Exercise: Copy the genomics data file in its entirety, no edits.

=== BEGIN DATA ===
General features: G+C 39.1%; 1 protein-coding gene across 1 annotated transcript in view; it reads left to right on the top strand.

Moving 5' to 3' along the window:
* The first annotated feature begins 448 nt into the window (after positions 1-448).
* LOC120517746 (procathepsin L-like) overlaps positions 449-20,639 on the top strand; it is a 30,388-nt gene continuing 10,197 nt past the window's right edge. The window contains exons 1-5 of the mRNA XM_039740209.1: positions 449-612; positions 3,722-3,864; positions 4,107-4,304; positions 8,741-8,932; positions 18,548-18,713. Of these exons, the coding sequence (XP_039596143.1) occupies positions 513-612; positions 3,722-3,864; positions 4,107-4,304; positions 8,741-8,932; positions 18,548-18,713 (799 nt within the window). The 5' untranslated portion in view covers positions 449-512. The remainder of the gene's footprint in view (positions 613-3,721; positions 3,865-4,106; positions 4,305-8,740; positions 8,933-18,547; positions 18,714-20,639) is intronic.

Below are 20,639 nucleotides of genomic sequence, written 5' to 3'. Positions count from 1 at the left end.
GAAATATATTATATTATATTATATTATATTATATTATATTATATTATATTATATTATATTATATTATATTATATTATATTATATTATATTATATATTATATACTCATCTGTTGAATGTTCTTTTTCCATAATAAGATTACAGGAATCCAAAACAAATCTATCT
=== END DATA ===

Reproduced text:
General features: G+C 39.1%; 1 protein-coding gene across 1 annotated transcript in view; it reads left to right on the top strand.

Moving 5' to 3' along the window:
* The first annotated feature begins 448 nt into the window (after positions 1-448).
* LOC120517746 (procathepsin L-like) overlaps positions 449-20,639 on the top strand; it is a 30,388-nt gene continuing 10,197 nt past the window's right edge. The window contains exons 1-5 of the mRNA XM_039740209.1: positions 449-612; positions 3,722-3,864; positions 4,107-4,304; positions 8,741-8,932; positions 18,548-18,713. Of these exons, the coding sequence (XP_039596143.1) occupies positions 513-612; positions 3,722-3,864; positions 4,107-4,304; positions 8,741-8,932; positions 18,548-18,713 (799 nt within the window). The 5' untranslated portion in view covers positions 449-512. The remainder of the gene's footprint in view (positions 613-3,721; positions 3,865-4,106; positions 4,305-8,740; positions 8,933-18,547; positions 18,714-20,639) is intronic.

Below are 20,639 nucleotides of genomic sequence, written 5' to 3'. Positions count from 1 at the left end.
GAAATATATTATATTATATTATATTATATTATATTATATTATATTATATTATATTATATTATATTATATTATATTATATTATATTATATTATATATTATATACTCATCTGTTGAATGTTCTTTTTCCATAATAAGATTACAGGAATCCAAAACAAATCTATCT